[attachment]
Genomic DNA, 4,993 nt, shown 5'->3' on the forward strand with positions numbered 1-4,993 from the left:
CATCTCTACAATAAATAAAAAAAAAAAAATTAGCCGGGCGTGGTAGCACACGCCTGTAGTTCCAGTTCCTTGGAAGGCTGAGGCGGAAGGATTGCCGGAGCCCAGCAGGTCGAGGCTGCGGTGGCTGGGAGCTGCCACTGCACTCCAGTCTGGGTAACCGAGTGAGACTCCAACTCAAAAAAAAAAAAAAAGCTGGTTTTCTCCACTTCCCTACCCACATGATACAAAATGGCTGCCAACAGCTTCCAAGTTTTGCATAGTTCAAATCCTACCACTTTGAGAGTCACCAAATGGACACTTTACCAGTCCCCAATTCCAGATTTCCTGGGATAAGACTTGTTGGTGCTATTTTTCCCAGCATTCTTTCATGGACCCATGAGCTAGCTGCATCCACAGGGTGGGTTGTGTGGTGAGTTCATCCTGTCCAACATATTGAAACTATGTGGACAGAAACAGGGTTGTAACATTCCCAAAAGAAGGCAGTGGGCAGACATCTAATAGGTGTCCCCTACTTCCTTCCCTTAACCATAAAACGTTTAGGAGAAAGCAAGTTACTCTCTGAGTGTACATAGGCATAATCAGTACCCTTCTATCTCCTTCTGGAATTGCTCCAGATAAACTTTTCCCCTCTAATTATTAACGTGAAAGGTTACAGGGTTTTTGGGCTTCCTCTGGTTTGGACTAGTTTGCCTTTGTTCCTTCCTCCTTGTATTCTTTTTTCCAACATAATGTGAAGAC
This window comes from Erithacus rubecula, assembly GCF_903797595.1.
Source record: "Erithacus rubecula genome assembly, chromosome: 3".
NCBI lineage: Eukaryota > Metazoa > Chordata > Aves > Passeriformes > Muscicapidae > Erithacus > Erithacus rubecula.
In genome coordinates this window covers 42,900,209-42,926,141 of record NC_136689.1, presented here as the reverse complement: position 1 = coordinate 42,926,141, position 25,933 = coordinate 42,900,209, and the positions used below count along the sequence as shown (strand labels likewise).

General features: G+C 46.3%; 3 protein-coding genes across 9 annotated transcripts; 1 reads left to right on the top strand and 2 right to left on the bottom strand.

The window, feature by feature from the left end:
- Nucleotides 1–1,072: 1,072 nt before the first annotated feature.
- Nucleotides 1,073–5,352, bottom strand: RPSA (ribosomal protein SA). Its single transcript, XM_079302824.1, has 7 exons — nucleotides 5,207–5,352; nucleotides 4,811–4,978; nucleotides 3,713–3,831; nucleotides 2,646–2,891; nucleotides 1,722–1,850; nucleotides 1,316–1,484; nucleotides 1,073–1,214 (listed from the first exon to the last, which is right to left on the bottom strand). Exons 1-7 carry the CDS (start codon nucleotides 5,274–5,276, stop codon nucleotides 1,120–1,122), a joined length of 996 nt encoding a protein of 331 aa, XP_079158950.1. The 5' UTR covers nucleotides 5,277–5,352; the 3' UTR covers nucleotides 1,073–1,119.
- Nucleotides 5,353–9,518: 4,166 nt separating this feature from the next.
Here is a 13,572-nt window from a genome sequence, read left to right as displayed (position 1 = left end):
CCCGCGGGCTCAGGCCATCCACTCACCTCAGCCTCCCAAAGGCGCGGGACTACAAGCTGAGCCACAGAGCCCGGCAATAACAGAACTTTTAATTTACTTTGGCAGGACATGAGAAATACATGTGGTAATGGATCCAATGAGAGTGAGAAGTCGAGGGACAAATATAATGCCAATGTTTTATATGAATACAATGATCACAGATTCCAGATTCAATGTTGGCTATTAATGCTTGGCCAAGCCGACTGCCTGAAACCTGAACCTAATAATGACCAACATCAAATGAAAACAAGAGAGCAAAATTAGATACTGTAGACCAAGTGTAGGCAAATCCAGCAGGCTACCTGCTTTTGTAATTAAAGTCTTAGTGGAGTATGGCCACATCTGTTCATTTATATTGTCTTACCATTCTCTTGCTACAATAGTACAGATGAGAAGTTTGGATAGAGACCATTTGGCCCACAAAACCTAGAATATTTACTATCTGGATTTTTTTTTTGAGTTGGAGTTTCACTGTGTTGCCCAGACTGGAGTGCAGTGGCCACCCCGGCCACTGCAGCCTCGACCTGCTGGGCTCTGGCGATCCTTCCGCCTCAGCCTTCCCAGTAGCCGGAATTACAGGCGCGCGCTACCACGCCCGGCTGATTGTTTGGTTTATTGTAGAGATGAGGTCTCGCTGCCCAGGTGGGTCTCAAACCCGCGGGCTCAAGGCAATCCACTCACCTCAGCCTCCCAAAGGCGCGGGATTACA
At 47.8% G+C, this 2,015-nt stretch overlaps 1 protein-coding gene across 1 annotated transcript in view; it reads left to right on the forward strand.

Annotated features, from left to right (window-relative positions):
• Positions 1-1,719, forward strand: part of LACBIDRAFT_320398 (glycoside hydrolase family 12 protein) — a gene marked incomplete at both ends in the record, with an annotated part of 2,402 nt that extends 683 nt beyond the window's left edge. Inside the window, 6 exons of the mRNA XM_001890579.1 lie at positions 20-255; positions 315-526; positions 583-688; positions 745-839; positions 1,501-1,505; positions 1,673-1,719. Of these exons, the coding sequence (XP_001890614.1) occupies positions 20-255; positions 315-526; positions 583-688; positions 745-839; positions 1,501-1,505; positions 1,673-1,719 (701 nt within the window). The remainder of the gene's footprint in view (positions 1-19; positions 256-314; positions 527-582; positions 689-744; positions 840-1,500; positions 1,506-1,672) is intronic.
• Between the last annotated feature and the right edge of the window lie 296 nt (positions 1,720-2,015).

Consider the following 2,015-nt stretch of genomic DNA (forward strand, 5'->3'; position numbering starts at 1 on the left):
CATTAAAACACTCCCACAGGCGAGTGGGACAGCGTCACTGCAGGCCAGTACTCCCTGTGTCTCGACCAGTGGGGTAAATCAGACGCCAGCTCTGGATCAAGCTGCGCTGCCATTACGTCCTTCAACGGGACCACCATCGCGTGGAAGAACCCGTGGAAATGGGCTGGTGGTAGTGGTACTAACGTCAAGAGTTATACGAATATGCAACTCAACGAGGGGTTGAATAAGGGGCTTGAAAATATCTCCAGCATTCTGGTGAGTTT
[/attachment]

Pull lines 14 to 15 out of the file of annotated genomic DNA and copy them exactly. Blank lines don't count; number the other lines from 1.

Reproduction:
At 47.8% G+C, this 2,015-nt stretch overlaps 1 protein-coding gene across 1 annotated transcript in view; it reads left to right on the forward strand.

Annotated features, from left to right (window-relative positions):